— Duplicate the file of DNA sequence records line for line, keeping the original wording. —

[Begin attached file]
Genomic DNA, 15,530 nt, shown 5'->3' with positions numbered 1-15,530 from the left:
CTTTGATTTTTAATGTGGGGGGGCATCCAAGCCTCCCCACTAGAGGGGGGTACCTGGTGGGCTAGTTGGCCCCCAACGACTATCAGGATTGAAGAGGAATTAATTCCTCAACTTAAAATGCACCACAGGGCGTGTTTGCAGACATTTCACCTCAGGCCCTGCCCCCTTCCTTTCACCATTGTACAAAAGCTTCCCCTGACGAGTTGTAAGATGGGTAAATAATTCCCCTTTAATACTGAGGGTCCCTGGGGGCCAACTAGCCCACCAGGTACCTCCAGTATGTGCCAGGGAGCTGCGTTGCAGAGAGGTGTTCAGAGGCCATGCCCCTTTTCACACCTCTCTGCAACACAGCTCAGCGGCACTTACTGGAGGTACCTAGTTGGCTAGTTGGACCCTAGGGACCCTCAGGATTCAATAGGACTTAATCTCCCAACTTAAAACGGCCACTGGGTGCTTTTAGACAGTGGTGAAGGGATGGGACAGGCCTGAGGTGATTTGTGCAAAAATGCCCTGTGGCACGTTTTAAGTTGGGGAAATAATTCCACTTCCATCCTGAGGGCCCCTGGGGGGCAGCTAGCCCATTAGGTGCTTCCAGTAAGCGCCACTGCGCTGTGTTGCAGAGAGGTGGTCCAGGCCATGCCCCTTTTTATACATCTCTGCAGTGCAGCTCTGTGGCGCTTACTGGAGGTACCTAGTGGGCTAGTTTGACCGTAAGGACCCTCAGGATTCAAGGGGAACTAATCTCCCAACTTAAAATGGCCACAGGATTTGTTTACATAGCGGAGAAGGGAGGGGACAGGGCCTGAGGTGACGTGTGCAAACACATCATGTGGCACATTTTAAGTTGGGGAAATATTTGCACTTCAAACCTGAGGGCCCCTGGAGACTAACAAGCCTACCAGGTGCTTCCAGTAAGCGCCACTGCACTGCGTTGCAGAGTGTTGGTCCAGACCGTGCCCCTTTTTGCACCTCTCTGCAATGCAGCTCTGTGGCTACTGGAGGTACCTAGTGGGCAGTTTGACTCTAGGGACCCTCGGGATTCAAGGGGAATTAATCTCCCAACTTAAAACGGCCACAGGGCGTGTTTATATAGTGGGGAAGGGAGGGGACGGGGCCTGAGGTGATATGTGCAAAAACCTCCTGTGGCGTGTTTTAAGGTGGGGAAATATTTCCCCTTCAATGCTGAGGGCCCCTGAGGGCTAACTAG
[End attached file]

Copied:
Genomic DNA, 15,530 nt, shown 5'->3' with positions numbered 1-15,530 from the left:
CTTTGATTTTTAATGTGGGGGGGCATCCAAGCCTCCCCACTAGAGGGGGGTACCTGGTGGGCTAGTTGGCCCCCAACGACTATCAGGATTGAAGAGGAATTAATTCCTCAACTTAAAATGCACCACAGGGCGTGTTTGCAGACATTTCACCTCAGGCCCTGCCCCCTTCCTTTCACCATTGTACAAAAGCTTCCCCTGACGAGTTGTAAGATGGGTAAATAATTCCCCTTTAATACTGAGGGTCCCTGGGGGCCAACTAGCCCACCAGGTACCTCCAGTATGTGCCAGGGAGCTGCGTTGCAGAGAGGTGTTCAGAGGCCATGCCCCTTTTCACACCTCTCTGCAACACAGCTCAGCGGCACTTACTGGAGGTACCTAGTTGGCTAGTTGGACCCTAGGGACCCTCAGGATTCAATAGGACTTAATCTCCCAACTTAAAACGGCCACTGGGTGCTTTTAGACAGTGGTGAAGGGATGGGACAGGCCTGAGGTGATTTGTGCAAAAATGCCCTGTGGCACGTTTTAAGTTGGGGAAATAATTCCACTTCCATCCTGAGGGCCCCTGGGGGGCAGCTAGCCCATTAGGTGCTTCCAGTAAGCGCCACTGCGCTGTGTTGCAGAGAGGTGGTCCAGGCCATGCCCCTTTTTATACATCTCTGCAGTGCAGCTCTGTGGCGCTTACTGGAGGTACCTAGTGGGCTAGTTTGACCGTAAGGACCCTCAGGATTCAAGGGGAACTAATCTCCCAACTTAAAATGGCCACAGGATTTGTTTACATAGCGGAGAAGGGAGGGGACAGGGCCTGAGGTGACGTGTGCAAACACATCATGTGGCACATTTTAAGTTGGGGAAATATTTGCACTTCAAACCTGAGGGCCCCTGGAGACTAACAAGCCTACCAGGTGCTTCCAGTAAGCGCCACTGCACTGCGTTGCAGAGTGTTGGTCCAGACCGTGCCCCTTTTTGCACCTCTCTGCAATGCAGCTCTGTGGCTACTGGAGGTACCTAGTGGGCAGTTTGACTCTAGGGACCCTCGGGATTCAAGGGGAATTAATCTCCCAACTTAAAACGGCCACAGGGCGTGTTTATATAGTGGGGAAGGGAGGGGACGGGGCCTGAGGTGATATGTGCAAAAACCTCCTGTGGCGTGTTTTAAGGTGGGGAAATATTTCCCCTTCAATGCTGAGGGCCCCTGAGGGCTAACTAG